Download the Game

World of Wedgecraft

AdvanceMap

AdvanceMap is a ROM hacking tool created by LU-HO. It can be used to edit and manipulate different aspects of GBA Pokémon ROMs. This program can also be used to create new NPCs and to implement game scripts into your ROM.

Once it was decided that Pokémon: Nuance would be based from Pokémon: Emerald version, I opened it in AdvanceMap and began editing the maps to the correct size to make up Reservoir City. The city itself is actually made up of 9 different maps all put together so that different tilesets can be used for each district.

The process was a very long and tedious one and many mistakes were made along the way. While using AdvanceMap to edit the ROM, it’s easy to accidentally overwrite important scripts that keep the ROM functioning. This can cause the current ROM to become corrupted, which means starting over from the beginning. This can be a frustrating process, but it is also easily avoidable once you have a better understanding of the program.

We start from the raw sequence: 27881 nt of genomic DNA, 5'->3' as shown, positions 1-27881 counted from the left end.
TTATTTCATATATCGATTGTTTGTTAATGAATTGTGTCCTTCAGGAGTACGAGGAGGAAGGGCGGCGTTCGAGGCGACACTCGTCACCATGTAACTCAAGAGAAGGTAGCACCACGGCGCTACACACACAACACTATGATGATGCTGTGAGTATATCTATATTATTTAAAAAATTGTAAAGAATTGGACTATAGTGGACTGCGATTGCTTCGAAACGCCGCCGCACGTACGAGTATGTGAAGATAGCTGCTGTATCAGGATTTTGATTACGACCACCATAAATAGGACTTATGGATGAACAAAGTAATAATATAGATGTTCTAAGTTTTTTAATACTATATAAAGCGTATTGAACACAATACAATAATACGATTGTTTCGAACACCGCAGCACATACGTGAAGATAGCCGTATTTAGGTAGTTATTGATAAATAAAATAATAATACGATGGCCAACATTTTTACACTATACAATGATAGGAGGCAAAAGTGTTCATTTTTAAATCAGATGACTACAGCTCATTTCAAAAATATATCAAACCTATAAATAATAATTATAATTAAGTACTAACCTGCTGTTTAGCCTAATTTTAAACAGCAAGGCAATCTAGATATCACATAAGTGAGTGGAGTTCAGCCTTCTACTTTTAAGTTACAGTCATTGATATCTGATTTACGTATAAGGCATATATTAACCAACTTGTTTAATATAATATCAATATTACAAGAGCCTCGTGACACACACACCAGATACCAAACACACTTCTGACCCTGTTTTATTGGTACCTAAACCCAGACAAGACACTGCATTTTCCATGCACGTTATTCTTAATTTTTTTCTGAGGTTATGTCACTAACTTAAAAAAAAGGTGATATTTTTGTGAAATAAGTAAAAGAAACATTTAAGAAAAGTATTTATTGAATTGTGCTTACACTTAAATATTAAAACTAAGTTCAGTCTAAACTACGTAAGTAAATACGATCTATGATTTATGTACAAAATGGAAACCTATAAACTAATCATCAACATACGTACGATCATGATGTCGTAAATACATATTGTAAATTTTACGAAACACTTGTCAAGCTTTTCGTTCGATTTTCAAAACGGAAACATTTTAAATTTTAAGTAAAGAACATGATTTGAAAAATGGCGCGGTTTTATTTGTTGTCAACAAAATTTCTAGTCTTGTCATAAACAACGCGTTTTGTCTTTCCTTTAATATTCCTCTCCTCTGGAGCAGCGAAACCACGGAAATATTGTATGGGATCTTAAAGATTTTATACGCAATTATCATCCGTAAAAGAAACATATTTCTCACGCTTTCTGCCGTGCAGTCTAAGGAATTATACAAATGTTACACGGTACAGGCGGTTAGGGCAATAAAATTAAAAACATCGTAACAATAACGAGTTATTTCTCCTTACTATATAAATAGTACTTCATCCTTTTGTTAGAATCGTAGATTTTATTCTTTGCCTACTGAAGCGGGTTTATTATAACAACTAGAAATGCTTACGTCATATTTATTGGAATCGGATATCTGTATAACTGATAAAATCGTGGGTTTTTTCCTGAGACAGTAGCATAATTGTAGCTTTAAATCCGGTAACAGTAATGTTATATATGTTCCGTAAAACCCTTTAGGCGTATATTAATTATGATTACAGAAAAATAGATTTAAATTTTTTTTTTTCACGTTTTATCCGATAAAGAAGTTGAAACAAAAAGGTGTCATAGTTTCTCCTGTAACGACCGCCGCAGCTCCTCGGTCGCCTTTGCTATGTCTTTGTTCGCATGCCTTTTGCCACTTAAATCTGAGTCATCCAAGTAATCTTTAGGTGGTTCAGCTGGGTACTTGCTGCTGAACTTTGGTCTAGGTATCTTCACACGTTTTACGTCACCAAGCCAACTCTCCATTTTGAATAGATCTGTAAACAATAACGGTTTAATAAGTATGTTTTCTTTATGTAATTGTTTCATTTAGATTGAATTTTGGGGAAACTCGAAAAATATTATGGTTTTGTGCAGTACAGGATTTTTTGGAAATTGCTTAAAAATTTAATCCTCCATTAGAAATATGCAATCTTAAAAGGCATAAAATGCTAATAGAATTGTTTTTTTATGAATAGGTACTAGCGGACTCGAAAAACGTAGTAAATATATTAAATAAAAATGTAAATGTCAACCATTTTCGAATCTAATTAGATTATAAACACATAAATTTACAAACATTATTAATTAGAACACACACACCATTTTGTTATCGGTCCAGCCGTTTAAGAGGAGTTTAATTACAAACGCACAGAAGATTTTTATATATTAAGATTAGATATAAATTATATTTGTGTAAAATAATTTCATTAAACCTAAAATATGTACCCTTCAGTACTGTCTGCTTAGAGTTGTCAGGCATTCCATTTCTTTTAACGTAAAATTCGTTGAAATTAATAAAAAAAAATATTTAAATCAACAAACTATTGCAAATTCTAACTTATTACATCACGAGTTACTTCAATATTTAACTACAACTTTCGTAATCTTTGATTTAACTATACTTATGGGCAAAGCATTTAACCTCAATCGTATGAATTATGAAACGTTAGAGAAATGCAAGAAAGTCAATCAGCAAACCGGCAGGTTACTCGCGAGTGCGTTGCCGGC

Don't look! My Wedge is showing!

AdvanceMap was absolutely vital in making this ROM hack a reality. It was the base program that was used to create maps, add NPCs, and implement battles and scripts. There are currently 2 versions of the program available 1.92 and 1.95. Follow the link to download them.

Link to Site

Wedges of the world unite!

Xtreme Script Editor

Xtreme Script Editor (XSE) is an editing program created by HackMew that can be used to open, edit, and create scripts for Pokémon ROMs. XSE can then find a free offset and assign it to you script so that it can be used in-game.

XSE was used in order to script every single NPC in Pokémon: Nuance. It has a wide range of features, allowing the user to specify an NPC to do anything. It can also be paired with program called AdvanceTrainer and Free Space Finder so that the scripts that are created can be placed into the ROM correctly.

This program also has an error checking system built-in so that any scripts can be checked before they’re placed into the ROM. XSE was a great help when writing the scripts for Pokémon: Nuance and there are many great tutorials online. Check out the link below to try it for yourself.